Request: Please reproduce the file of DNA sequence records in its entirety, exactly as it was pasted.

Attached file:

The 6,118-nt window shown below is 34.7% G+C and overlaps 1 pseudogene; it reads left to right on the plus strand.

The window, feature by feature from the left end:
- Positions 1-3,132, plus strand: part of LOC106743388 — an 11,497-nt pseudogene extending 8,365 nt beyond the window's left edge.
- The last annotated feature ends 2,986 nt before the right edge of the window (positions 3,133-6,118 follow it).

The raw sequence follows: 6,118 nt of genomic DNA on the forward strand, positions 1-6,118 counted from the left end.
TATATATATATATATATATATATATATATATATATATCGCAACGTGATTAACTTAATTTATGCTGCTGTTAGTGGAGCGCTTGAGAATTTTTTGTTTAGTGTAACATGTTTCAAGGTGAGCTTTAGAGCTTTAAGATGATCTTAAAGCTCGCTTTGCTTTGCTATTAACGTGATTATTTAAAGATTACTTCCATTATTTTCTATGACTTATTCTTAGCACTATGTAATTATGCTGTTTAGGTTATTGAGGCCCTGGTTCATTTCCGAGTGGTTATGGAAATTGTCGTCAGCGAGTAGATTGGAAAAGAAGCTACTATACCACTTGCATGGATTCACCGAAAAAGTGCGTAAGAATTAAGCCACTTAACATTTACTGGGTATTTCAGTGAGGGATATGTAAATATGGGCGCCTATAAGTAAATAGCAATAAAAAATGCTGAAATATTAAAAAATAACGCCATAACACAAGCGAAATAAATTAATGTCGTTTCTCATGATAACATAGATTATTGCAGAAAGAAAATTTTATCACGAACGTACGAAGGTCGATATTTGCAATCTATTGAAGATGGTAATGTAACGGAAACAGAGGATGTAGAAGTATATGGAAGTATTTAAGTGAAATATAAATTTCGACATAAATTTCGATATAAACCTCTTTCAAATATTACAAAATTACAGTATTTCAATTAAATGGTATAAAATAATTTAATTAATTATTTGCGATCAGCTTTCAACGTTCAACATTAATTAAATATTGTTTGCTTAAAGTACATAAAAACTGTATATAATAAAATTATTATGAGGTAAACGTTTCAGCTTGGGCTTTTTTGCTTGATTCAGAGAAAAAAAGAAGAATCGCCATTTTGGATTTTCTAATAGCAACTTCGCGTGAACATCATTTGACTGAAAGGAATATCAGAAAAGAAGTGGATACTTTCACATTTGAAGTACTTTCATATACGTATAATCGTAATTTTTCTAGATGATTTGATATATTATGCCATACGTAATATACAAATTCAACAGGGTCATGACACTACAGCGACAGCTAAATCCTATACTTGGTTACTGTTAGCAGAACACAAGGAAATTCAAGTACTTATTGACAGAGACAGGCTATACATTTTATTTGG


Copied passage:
The 6,118-nt window shown below is 34.7% G+C and overlaps 1 pseudogene; it reads left to right on the plus strand.

The window, feature by feature from the left end:
- Positions 1-3,132, plus strand: part of LOC106743388 — an 11,497-nt pseudogene extending 8,365 nt beyond the window's left edge.
- The last annotated feature ends 2,986 nt before the right edge of the window (positions 3,133-6,118 follow it).

The raw sequence follows: 6,118 nt of genomic DNA on the forward strand, positions 1-6,118 counted from the left end.
TATATATATATATATATATATATATATATATATATATCGCAACGTGATTAACTTAATTTATGCTGCTGTTAGTGGAGCGCTTGAGAATTTTTTGTTTAGTGTAACATGTTTCAAGGTGAGCTTTAGAGCTTTAAGATGATCTTAAAGCTCGCTTTGCTTTGCTATTAACGTGATTATTTAAAGATTACTTCCATTATTTTCTATGACTTATTCTTAGCACTATGTAATTATGCTGTTTAGGTTATTGAGGCCCTGGTTCATTTCCGAGTGGTTATGGAAATTGTCGTCAGCGAGTAGATTGGAAAAGAAGCTACTATACCACTTGCATGGATTCACCGAAAAAGTGCGTAAGAATTAAGCCACTTAACATTTACTGGGTATTTCAGTGAGGGATATGTAAATATGGGCGCCTATAAGTAAATAGCAATAAAAAATGCTGAAATATTAAAAAATAACGCCATAACACAAGCGAAATAAATTAATGTCGTTTCTCATGATAACATAGATTATTGCAGAAAGAAAATTTTATCACGAACGTACGAAGGTCGATATTTGCAATCTATTGAAGATGGTAATGTAACGGAAACAGAGGATGTAGAAGTATATGGAAGTATTTAAGTGAAATATAAATTTCGACATAAATTTCGATATAAACCTCTTTCAAATATTACAAAATTACAGTATTTCAATTAAATGGTATAAAATAATTTAATTAATTATTTGCGATCAGCTTTCAACGTTCAACATTAATTAAATATTGTTTGCTTAAAGTACATAAAAACTGTATATAATAAAATTATTATGAGGTAAACGTTTCAGCTTGGGCTTTTTTGCTTGATTCAGAGAAAAAAAGAAGAATCGCCATTTTGGATTTTCTAATAGCAACTTCGCGTGAACATCATTTGACTGAAAGGAATATCAGAAAAGAAGTGGATACTTTCACATTTGAAGTACTTTCATATACGTATAATCGTAATTTTTCTAGATGATTTGATATATTATGCCATACGTAATATACAAATTCAACAGGGTCATGACACTACAGCGACAGCTAAATCCTATACTTGGTTACTGTTAGCAGAACACAAGGAAATTCAAGTACTTATTGACAGAGACAGGCTATACATTTTATTTGG